Storms

We had a yard of it

 ... The great blizzard in Franklin

by John Averell

I suppose my experiences during the great blizzard of '78 were pretty similar to many others. At the time I was living in Franklin, Mass with my first wife and two daughters. My son was away at college. I was working at Polaroid in the Polavision project (soon to go down in history as one of the greater business fiascos.)

That day, February 6, 1978, I was in Norwood at the film manufacturing plant, in my capacity as quality engineer using computer controlled microscopy diagnostics. We all knew a storm was coming, and fortunately the boss sent us home at noon, before things got really bad. I had a tough drive, but it was only about ten miles, not involving major highways. I pulled into the driveway at my home on Lincoln Street in Franklin after lunch, and never moved again for at least a week!

By next day, we had a yard of snow, a full 36 inches, in Franklin. The worst of the snow belt came through Worcester, south-east more or less through Franklin, and onto Attleboro where the snowfall was deepest of all. The drifts were of course much higher, five to seven feet many places. In the lower left of this picture, taken out of the front door, you can barely see the top of the car buried in snow. That day we lost our power. We had a nice fireplace in the living room, so we could huddle around and not freeze. Eating was a chore; electric stoves were out of course. Again, fortunately, we regained our power in about eight hours, unlike some towns that were out for days. It was kind of fun cooking hot dogs and marshmallows in the fireplace.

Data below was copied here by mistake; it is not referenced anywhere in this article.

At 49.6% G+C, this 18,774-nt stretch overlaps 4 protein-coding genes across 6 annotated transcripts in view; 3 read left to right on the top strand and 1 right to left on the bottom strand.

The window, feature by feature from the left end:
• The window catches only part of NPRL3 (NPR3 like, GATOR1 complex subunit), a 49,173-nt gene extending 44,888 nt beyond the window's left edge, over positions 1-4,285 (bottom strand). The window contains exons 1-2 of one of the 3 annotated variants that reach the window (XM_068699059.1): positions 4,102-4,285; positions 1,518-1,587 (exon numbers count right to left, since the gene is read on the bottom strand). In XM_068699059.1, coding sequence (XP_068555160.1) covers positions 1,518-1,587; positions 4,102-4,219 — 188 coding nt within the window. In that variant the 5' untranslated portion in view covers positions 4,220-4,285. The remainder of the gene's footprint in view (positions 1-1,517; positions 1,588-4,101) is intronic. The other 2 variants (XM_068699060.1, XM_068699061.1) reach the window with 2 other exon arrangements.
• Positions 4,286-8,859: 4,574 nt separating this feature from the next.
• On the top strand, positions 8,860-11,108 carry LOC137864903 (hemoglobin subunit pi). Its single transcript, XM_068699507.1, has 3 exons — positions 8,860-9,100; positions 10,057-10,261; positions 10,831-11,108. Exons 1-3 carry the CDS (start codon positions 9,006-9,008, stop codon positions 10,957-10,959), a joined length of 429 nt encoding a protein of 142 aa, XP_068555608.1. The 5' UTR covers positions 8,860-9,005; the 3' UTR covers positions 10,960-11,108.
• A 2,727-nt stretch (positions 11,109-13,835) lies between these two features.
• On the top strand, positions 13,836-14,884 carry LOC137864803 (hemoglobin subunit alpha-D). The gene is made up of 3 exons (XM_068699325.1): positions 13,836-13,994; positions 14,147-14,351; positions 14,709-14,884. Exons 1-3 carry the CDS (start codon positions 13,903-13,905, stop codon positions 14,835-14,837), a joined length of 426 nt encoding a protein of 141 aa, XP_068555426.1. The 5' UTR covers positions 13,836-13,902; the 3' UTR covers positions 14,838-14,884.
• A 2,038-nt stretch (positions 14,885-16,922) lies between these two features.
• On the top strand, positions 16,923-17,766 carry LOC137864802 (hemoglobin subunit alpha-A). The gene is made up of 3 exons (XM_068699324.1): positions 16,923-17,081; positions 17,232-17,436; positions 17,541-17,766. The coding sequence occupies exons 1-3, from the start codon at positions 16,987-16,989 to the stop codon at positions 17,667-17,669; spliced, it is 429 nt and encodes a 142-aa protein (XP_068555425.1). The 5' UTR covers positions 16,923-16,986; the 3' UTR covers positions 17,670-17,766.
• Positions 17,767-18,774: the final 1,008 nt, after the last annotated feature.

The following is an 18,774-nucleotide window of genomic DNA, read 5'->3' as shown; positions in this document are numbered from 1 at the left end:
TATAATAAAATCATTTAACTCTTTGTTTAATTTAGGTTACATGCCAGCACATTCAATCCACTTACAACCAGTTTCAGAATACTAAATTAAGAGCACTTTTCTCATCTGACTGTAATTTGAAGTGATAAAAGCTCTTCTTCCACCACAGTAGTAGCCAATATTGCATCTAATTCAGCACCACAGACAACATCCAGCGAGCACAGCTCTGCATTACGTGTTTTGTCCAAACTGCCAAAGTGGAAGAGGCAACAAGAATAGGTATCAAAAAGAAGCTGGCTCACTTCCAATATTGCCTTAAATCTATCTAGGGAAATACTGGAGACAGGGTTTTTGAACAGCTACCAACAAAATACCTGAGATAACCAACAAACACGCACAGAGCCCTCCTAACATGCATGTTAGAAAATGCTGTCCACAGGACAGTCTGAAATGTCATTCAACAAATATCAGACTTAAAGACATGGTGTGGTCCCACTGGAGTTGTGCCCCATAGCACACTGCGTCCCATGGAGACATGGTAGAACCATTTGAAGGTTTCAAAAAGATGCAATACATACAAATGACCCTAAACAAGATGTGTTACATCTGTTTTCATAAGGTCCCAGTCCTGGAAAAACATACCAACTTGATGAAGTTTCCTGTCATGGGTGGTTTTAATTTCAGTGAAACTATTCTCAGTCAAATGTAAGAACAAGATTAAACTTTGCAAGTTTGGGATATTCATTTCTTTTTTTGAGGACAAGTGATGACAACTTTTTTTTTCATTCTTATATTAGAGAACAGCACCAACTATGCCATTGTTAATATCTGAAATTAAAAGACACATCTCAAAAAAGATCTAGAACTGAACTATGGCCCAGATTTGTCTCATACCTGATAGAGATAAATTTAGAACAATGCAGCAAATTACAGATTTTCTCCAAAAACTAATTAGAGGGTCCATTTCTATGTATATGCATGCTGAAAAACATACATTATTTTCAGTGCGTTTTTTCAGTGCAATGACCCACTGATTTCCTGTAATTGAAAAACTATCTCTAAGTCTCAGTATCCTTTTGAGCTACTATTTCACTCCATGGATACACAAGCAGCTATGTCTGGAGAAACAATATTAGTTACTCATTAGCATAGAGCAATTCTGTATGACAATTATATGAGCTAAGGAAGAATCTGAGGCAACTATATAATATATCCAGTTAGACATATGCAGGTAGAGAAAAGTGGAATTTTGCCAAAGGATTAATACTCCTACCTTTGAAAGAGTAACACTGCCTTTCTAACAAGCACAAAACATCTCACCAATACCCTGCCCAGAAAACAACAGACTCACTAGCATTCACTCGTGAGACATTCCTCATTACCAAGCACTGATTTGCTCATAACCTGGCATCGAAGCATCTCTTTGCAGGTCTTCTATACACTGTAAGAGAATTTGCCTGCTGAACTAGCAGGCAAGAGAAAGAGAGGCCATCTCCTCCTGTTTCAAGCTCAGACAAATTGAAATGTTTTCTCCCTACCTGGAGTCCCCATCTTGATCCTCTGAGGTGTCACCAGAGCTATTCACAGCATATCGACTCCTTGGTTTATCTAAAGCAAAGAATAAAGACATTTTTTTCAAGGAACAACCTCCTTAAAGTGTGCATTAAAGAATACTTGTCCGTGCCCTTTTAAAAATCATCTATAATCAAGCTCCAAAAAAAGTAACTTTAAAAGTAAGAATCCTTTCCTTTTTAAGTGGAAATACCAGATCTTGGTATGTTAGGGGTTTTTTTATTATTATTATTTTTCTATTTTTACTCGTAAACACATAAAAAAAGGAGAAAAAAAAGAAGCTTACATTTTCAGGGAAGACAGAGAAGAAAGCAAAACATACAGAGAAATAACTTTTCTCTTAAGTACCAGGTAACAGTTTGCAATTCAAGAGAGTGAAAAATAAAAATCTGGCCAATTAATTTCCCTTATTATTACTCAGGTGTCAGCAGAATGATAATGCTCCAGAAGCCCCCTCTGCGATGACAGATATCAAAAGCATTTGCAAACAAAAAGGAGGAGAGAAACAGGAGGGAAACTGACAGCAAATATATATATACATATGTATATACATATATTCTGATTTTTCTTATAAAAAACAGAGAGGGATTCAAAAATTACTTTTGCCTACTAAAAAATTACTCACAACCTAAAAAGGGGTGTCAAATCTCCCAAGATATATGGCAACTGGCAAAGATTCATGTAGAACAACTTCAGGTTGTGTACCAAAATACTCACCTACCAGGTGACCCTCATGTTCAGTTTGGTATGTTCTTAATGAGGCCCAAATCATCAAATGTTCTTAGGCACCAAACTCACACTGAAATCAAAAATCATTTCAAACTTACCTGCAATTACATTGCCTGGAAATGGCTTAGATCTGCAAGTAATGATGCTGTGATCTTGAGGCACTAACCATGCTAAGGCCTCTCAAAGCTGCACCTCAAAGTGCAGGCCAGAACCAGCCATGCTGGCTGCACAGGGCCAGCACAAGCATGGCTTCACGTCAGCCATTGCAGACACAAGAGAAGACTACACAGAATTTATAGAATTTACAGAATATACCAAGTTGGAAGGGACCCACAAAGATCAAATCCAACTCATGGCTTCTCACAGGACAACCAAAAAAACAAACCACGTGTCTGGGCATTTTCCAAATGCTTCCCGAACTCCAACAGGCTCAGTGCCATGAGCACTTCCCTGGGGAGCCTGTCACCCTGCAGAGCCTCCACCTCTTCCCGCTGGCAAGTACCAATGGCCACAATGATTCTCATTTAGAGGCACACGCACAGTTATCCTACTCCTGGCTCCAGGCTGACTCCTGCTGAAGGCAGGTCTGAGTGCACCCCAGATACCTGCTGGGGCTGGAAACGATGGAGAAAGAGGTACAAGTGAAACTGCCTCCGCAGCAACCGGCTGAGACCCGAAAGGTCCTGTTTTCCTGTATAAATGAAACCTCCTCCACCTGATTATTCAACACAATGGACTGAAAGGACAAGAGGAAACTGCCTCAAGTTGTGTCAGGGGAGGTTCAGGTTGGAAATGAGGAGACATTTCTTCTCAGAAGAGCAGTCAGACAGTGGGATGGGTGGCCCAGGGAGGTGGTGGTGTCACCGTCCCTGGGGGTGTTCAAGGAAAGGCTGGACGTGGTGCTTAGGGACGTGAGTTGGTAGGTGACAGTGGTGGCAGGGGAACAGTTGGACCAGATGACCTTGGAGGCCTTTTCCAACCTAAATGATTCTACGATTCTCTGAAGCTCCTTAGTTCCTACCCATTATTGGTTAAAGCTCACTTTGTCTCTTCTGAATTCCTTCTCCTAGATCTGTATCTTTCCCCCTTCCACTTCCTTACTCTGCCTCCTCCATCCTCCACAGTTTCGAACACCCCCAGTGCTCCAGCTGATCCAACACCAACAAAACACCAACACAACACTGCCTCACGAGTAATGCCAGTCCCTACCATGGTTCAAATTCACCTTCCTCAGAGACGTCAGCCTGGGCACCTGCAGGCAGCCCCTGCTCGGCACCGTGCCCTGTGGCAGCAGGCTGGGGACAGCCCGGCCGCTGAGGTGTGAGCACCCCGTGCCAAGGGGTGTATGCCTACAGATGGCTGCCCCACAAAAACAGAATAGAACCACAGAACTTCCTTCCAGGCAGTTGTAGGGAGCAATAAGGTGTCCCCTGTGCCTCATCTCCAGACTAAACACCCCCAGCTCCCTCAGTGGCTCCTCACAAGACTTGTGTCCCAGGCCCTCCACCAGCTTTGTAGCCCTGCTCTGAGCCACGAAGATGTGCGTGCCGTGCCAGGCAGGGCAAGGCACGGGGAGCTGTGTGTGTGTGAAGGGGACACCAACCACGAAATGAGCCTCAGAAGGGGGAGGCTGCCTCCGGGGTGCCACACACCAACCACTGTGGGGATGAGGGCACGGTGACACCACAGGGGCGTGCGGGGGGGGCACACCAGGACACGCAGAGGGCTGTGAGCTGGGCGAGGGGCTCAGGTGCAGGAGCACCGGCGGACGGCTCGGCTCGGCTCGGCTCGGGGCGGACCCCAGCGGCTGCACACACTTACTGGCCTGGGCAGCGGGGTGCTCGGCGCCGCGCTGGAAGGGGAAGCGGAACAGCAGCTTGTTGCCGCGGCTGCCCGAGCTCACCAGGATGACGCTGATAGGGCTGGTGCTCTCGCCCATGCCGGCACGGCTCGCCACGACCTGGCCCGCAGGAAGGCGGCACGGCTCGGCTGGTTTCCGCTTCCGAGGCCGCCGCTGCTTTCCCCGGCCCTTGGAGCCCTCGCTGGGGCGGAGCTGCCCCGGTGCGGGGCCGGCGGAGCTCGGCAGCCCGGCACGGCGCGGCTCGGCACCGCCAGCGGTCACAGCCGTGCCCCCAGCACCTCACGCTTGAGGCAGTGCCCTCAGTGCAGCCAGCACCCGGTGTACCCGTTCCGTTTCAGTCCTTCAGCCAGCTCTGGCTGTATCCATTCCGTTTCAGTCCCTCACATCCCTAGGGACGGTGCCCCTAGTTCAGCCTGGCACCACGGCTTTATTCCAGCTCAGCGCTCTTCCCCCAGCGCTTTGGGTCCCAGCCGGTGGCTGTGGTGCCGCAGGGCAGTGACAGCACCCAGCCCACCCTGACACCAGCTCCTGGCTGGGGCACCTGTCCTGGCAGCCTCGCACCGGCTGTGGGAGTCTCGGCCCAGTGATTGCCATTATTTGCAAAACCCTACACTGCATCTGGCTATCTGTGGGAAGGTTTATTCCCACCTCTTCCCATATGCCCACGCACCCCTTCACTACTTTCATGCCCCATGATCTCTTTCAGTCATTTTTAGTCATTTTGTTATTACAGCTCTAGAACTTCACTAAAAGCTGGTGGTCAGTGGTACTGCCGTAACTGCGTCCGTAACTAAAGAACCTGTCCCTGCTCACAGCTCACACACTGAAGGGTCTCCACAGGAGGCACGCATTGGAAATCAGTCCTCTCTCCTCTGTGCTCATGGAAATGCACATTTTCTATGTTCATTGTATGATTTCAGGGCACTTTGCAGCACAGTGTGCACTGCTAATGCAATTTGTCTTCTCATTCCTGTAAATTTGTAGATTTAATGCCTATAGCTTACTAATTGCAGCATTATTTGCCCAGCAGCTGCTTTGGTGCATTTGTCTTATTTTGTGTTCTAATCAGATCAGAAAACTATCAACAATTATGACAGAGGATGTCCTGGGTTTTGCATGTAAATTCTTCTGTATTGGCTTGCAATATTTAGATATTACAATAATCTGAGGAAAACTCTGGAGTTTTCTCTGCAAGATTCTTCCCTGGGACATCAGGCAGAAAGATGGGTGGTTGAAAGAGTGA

The picture at the left shows the snowbank at the entrance to our driveway. My daughter is standing at the left where the mailbox should be sticking up.



By the following day (2/8), the town plows had managed to clear Lincoln Street, which was a major road. We could plod out over the yard of snow to the street and walk to town. Some used skis to get around. It was a glorious old-timey feeling -- neighbors got together, everyone said "Hi" in the streets. We pulled a sled to town to "shop", picking up a few necessities. School was out, of course, and the governor declared that no unnecessary vehicles be on the road, for at least three days. Gangs of teenagers used the time to solicit shovelling jobs. I gave up my usual macho pride and hired them to shovel my driveway. It was way too much for one person, particularly a not very athletic computer nerd.

Life went on this way for nearly a week. Our family played card games and board games a lot more than we ever had. TV eased the boredom, of course. Neighbors helped neighbors. It was strange not to visit anyone we couldn't walk to.

Soon enough life got back to normal. If we had the widespread computer and internet technology then that we have now, I guess the isolation would not have been so striking.

Franklin was the hometown of Horace Mann, the founder of the public school system. Just a few hundred yards down Lincoln Street from our house was the "Red Brick School", built in 1833 and reputed1 to be the oldest one room school in America in continual operation. The last picture was taken on Feb. 9, showing the school embedded in snow.





1 "Odyssey in the Wilderness, The History of the Town of Franklin" by James C. Johnston Jr. (1978) Wayside Press, Medway, Mass, page 62.


March 7, 2003






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